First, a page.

|Publication number||US7315884 B2|
|Application number||US 09/825,661|
|Publication date||Jan 1, 2008|
|Filing date||Apr 3, 2001|
|Priority date||Apr 3, 2001|
|Also published as||US20020143892|
|Publication number||09825661, 825661, US 7315884 B2, US 7315884B2, US-B2-7315884, US7315884 B2, US7315884B2|
|Inventors||Jeffrey C. Mogul|
|Original Assignee||Hewlett-Packard Development Company, L.P.|
|Export Citation||BiBTeX, EndNote, RefMan|
|Patent Citations (7), Non-Patent Citations (10), Referenced by (2), Classifications (9), Legal Events (5)|
|External Links: USPTO, USPTO Assignment, Espacenet|
The present invention relates to a system and method for reducing network retrieval latency. In particular, this invention relates to a system and method for reducing network retrieval latency using cache and digest.
Users of the Internet and other network information retrieval systems sometimes suffer from excessive latency (or response time). That is, the time between making a request for information and the time that the requested information is finally delivered is often longer than desired. For a user of a Web browser, for example, such latency may require the user to wait for seconds, or even minutes, while the requested information (e.g., text, images, audio, or applications) is loaded. A typical Web page retrievable from the Internet contains several embedded images. Thus, the latency for presenting an entire page may be the sum of the latencies for numerous retrievals (e.g., the HTML file and several GIF or JPEG images).
The excessive latency problem is especially significant for slower network connections (e.g., dial-up via modem or wide-area wireless connections) and for heavily congested networks because congestion tends to increase transmission time and therefore reduce effective bandwidth.
There are several prior approaches to achieve latency reduction on the Internet and other networked systems. In one approach, data objects are cached at an ultimate client or at an intermediate (proxy) cache for subsequent re-use. Caching is not useful, however, if a requested data object is not already present in the cache, which happens more often than not.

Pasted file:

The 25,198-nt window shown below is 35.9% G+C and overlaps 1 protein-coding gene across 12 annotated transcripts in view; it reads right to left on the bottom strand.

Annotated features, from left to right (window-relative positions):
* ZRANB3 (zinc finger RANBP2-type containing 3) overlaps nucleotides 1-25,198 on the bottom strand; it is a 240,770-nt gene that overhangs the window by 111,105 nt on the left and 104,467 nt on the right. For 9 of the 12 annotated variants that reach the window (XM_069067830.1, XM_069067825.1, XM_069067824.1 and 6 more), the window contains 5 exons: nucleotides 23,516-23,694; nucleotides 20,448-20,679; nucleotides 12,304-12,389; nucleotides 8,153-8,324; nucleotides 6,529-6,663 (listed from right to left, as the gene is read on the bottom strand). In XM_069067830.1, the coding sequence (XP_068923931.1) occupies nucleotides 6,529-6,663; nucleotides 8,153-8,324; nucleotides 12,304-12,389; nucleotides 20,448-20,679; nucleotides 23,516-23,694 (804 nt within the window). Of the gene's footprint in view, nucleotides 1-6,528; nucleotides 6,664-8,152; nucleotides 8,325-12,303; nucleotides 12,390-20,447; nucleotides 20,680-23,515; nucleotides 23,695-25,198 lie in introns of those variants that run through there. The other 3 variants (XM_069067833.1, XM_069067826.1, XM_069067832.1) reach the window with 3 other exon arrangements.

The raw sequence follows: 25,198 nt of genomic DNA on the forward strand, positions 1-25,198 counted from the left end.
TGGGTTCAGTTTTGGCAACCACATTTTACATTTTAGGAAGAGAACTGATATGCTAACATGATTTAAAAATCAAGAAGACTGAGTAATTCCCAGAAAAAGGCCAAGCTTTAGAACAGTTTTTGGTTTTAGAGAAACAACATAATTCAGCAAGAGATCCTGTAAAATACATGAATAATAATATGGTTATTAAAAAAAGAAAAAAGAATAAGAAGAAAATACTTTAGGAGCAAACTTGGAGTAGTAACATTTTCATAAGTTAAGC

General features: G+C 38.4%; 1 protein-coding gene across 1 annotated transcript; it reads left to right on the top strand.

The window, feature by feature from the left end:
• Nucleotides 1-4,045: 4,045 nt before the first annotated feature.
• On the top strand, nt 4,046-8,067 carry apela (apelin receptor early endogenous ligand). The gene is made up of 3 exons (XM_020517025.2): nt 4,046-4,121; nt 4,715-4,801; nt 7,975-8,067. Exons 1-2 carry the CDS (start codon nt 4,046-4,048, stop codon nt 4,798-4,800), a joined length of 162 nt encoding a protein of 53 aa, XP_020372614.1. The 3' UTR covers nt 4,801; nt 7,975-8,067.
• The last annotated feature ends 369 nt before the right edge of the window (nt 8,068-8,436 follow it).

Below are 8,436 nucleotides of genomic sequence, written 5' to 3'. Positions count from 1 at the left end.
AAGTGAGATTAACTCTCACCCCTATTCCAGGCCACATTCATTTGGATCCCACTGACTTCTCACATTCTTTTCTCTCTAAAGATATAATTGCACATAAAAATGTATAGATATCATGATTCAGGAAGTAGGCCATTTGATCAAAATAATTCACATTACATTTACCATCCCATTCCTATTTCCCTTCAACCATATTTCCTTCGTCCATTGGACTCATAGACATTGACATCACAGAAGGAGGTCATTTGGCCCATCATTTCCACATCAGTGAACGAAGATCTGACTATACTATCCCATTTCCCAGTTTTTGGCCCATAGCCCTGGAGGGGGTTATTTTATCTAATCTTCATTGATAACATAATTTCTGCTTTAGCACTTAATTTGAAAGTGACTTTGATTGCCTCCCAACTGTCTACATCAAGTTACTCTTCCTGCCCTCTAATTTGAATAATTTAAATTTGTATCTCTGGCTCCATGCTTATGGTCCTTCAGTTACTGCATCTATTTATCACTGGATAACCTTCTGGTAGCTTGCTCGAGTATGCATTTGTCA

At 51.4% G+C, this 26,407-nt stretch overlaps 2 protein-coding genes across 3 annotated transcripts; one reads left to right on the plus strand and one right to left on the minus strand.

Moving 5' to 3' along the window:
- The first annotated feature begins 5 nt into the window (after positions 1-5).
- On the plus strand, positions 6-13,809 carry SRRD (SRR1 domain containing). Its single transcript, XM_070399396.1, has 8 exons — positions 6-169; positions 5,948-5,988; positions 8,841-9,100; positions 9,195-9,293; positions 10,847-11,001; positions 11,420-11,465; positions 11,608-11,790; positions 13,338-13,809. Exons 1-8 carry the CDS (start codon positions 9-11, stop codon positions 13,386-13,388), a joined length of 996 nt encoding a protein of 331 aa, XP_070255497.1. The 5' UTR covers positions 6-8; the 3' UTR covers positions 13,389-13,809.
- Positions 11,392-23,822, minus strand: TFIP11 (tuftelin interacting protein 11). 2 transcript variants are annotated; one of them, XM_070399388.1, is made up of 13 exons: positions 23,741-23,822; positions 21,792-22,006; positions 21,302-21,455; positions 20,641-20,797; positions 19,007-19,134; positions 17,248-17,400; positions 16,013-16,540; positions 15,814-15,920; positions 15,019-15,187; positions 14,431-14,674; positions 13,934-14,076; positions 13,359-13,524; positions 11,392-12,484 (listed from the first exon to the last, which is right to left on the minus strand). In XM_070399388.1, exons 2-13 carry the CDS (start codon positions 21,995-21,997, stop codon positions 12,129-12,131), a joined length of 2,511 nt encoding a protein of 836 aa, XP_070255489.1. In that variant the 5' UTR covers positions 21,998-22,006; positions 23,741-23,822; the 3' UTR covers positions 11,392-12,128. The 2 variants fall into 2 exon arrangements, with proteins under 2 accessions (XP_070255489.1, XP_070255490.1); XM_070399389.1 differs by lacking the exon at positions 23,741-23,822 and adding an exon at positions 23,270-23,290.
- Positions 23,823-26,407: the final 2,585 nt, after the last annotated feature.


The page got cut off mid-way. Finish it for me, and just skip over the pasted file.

In another approach, compression algorithms are used to compress the representation of data objects before transmission. Such compressed data objects are then decompressed without loss upon reception. In general, most image and audio formats on the Internet are already compressed.
In yet another approach, distillation algorithms are used to remove certain contents from requested data objects, so as to make the requested data objects transmissible in fewer bytes (e.g., converting a 400×400 pixel image to a 200×200 pixel image). Unlike compression, however, distillation is irreversible and may degrade the resulting data object or render it useless.
In yet another approach, prediction, by various means, is performed to automatically request in advance data objects that may be requested in the future. Unless the prediction algorithm is perfect, however, this approach is liable to result in false pre-fetches and hence wasted bandwidth, which can itself increase latency.
In another approach (a so-called delta encoding mechanism), when a modified data object is very similar to a previous instance already held in a cache, the sender can transmit the differences between the two instances, rather than the entire new instance. This approach saves significant amounts of transmission time in some cases, but not in the majority of cases.
Frequently, data objects on the Internet or other networked systems appear in multiple exact copies, but with different names. For example, the same Compaq logo image might appear under different URLs at different servers. Because the URL for each such data object is different, traditional caches do not recognize that a request for a data object at one URL is satisfiable by the same data object at another URL.